Honda hasn’t produced a new first-generation Ridgeline since 2014. Yet in the first four months of 2016, prior to the second-generation Ridgeline’s showroom arrival, Honda dealers managed to get a couple of long-since forgotten Ridgelines into customer hands.
But the Ridgeline’s ability to show up on U.S. sales charts in early 2016 isn’t unique. There have even been seven total sales of the Porsche 918 Spyder, Mercedes-Benz SLS AMG, and Lexus LFA so far this year.
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Few segments are as hot as mid-sized trucks right now, and the 2017 Honda Ridgeline couldn’t come at a better time for Honda. After a two-year hiatus, Honda is propping up its new truck on a massive stage to sway mid-size buyers unfazed by the new General Motors twin mid–sized pickups, or Toyota’s new Tacoma, or Ford’s coming Ranger, or … you get the idea.
The truck, which is likely powered by a 3.5-liter VTEC V-6 mill borrowed from the Pilot, capitalizes on the same truck-like looks plunked on a unibody chassis that the made the last generation profitable — albeit a bit of a slow seller compared to others in the segment. For the first time, the Ridgeline will be available with front-wheel drive, and all-wheel drive models will get Honda’s i-VTM4 torque vectoring tech — contrary to what we heard last year.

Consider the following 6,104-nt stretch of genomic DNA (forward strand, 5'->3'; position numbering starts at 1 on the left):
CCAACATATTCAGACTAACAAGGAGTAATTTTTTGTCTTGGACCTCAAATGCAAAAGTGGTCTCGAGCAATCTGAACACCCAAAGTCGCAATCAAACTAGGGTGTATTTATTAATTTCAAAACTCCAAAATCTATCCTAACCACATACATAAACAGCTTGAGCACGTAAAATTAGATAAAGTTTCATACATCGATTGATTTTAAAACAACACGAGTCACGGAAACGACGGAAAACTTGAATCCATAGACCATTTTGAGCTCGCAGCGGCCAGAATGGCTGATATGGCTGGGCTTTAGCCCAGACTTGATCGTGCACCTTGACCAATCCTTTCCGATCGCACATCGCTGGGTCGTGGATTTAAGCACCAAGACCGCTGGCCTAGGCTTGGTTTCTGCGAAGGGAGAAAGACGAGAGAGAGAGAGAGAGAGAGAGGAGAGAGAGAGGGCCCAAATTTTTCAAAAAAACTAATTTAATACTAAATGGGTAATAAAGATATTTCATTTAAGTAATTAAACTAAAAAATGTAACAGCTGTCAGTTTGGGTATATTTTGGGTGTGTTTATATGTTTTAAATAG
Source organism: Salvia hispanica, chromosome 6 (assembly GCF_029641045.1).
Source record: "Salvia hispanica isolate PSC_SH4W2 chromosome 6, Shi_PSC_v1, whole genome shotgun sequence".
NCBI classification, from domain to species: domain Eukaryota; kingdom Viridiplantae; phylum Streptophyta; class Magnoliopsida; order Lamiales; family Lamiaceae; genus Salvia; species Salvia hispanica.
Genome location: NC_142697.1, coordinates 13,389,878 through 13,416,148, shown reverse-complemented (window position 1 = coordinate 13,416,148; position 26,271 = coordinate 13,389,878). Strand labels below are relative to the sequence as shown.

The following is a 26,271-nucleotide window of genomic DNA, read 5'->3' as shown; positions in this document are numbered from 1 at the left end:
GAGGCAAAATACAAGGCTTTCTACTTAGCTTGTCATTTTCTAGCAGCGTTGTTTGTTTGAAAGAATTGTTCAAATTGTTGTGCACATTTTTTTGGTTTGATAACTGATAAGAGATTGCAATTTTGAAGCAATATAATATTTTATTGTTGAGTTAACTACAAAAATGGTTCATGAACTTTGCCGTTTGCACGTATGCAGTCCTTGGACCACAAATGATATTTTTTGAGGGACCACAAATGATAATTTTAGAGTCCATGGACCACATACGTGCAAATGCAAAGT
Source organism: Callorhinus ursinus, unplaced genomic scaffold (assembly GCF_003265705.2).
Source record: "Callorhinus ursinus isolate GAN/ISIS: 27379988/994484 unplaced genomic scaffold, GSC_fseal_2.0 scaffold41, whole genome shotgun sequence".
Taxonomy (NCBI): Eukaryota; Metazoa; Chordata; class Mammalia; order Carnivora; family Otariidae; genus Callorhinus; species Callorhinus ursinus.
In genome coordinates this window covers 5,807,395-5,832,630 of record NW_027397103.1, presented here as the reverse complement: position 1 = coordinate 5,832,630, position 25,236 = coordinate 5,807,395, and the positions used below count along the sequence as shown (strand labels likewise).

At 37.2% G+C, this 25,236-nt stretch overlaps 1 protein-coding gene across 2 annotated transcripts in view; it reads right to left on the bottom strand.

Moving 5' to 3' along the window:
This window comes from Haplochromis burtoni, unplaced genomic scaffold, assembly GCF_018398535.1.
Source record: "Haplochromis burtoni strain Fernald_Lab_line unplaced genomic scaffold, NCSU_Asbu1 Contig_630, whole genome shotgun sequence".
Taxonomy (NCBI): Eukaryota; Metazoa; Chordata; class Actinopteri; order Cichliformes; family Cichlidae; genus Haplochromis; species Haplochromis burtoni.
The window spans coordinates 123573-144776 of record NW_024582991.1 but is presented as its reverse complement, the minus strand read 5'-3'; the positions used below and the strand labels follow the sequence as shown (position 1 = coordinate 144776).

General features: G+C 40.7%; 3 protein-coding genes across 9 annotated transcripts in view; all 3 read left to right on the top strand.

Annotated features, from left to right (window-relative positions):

Have you recently wondered, “What would the face of the redesigned Civic look like plastered on a desert-ready racing truck?” Honda has your number. This is the new Ridgeline.
Except it’s not.
The Japanese automaker announced its return to the Baja 1000 at SEMA on Tuesday and revealed the machine that will carry HPD’s HR35TT race engine — a 550 horsepower, a 3.5-liter twin-turbo V6 — across the finish line.
In the last few years, a few cars have received more than their fair share of media attention. The Scion FR-S and Subaru BRZ, for example, which a few outlets have stopped just short of describing as the return of Jesus. A few others didn’t bother stopping short. There’s been a similar reaction to some of the updated Chrysler products, proving that all it takes to win over car journalists is a nip and tuck outside, a few new materials inside, and a fleet of well-equipped press cars generously loaned to anyone who asks.